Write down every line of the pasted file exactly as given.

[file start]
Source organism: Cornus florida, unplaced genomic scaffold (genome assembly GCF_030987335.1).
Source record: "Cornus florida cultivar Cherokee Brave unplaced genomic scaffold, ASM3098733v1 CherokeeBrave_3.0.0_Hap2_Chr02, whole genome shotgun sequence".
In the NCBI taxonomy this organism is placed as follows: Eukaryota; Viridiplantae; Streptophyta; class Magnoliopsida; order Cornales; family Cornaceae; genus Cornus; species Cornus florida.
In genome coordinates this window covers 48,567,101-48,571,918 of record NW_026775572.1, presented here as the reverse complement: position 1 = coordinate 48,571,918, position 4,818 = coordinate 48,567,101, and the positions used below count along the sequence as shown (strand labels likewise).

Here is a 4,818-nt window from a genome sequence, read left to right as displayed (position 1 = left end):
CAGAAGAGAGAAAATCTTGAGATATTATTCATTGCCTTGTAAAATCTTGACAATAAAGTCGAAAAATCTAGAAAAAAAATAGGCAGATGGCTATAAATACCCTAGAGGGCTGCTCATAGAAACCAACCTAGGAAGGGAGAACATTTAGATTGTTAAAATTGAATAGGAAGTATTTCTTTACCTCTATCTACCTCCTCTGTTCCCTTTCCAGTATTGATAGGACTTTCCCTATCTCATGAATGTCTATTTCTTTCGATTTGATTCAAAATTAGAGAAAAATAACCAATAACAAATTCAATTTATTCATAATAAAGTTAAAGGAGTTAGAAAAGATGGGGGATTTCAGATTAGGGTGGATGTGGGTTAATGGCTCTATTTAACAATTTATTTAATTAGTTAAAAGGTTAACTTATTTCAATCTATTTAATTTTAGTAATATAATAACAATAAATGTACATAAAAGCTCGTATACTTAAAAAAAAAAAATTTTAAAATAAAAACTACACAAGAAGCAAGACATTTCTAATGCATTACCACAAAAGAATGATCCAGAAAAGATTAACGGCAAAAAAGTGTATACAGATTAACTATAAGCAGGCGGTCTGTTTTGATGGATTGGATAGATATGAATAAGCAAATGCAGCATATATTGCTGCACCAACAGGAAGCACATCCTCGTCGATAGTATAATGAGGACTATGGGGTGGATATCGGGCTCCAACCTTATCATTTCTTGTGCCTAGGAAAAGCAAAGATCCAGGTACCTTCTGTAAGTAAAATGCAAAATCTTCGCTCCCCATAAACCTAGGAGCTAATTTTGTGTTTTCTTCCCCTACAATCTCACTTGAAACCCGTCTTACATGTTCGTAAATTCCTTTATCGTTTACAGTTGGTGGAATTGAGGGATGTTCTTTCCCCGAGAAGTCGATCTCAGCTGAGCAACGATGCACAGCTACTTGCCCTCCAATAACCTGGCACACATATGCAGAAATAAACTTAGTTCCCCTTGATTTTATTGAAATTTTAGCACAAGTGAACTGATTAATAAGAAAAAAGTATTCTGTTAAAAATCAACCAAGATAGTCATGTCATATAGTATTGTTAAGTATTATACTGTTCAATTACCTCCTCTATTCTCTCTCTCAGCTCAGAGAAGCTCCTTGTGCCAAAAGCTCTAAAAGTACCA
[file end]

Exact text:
Source organism: Cornus florida, unplaced genomic scaffold (genome assembly GCF_030987335.1).
Source record: "Cornus florida cultivar Cherokee Brave unplaced genomic scaffold, ASM3098733v1 CherokeeBrave_3.0.0_Hap2_Chr02, whole genome shotgun sequence".
In the NCBI taxonomy this organism is placed as follows: Eukaryota; Viridiplantae; Streptophyta; class Magnoliopsida; order Cornales; family Cornaceae; genus Cornus; species Cornus florida.
In genome coordinates this window covers 48,567,101-48,571,918 of record NW_026775572.1, presented here as the reverse complement: position 1 = coordinate 48,571,918, position 4,818 = coordinate 48,567,101, and the positions used below count along the sequence as shown (strand labels likewise).

Here is a 4,818-nt window from a genome sequence, read left to right as displayed (position 1 = left end):
CAGAAGAGAGAAAATCTTGAGATATTATTCATTGCCTTGTAAAATCTTGACAATAAAGTCGAAAAATCTAGAAAAAAAATAGGCAGATGGCTATAAATACCCTAGAGGGCTGCTCATAGAAACCAACCTAGGAAGGGAGAACATTTAGATTGTTAAAATTGAATAGGAAGTATTTCTTTACCTCTATCTACCTCCTCTGTTCCCTTTCCAGTATTGATAGGACTTTCCCTATCTCATGAATGTCTATTTCTTTCGATTTGATTCAAAATTAGAGAAAAATAACCAATAACAAATTCAATTTATTCATAATAAAGTTAAAGGAGTTAGAAAAGATGGGGGATTTCAGATTAGGGTGGATGTGGGTTAATGGCTCTATTTAACAATTTATTTAATTAGTTAAAAGGTTAACTTATTTCAATCTATTTAATTTTAGTAATATAATAACAATAAATGTACATAAAAGCTCGTATACTTAAAAAAAAAAAATTTTAAAATAAAAACTACACAAGAAGCAAGACATTTCTAATGCATTACCACAAAAGAATGATCCAGAAAAGATTAACGGCAAAAAAGTGTATACAGATTAACTATAAGCAGGCGGTCTGTTTTGATGGATTGGATAGATATGAATAAGCAAATGCAGCATATATTGCTGCACCAACAGGAAGCACATCCTCGTCGATAGTATAATGAGGACTATGGGGTGGATATCGGGCTCCAACCTTATCATTTCTTGTGCCTAGGAAAAGCAAAGATCCAGGTACCTTCTGTAAGTAAAATGCAAAATCTTCGCTCCCCATAAACCTAGGAGCTAATTTTGTGTTTTCTTCCCCTACAATCTCACTTGAAACCCGTCTTACATGTTCGTAAATTCCTTTATCGTTTACAGTTGGTGGAATTGAGGGATGTTCTTTCCCCGAGAAGTCGATCTCAGCTGAGCAACGATGCACAGCTACTTGCCCTCCAATAACCTGGCACACATATGCAGAAATAAACTTAGTTCCCCTTGATTTTATTGAAATTTTAGCACAAGTGAACTGATTAATAAGAAAAAAGTATTCTGTTAAAAATCAACCAAGATAGTCATGTCATATAGTATTGTTAAGTATTATACTGTTCAATTACCTCCTCTATTCTCTCTCTCAGCTCAGAGAAGCTCCTTGTGCCAAAAGCTCTAAAAGTACCA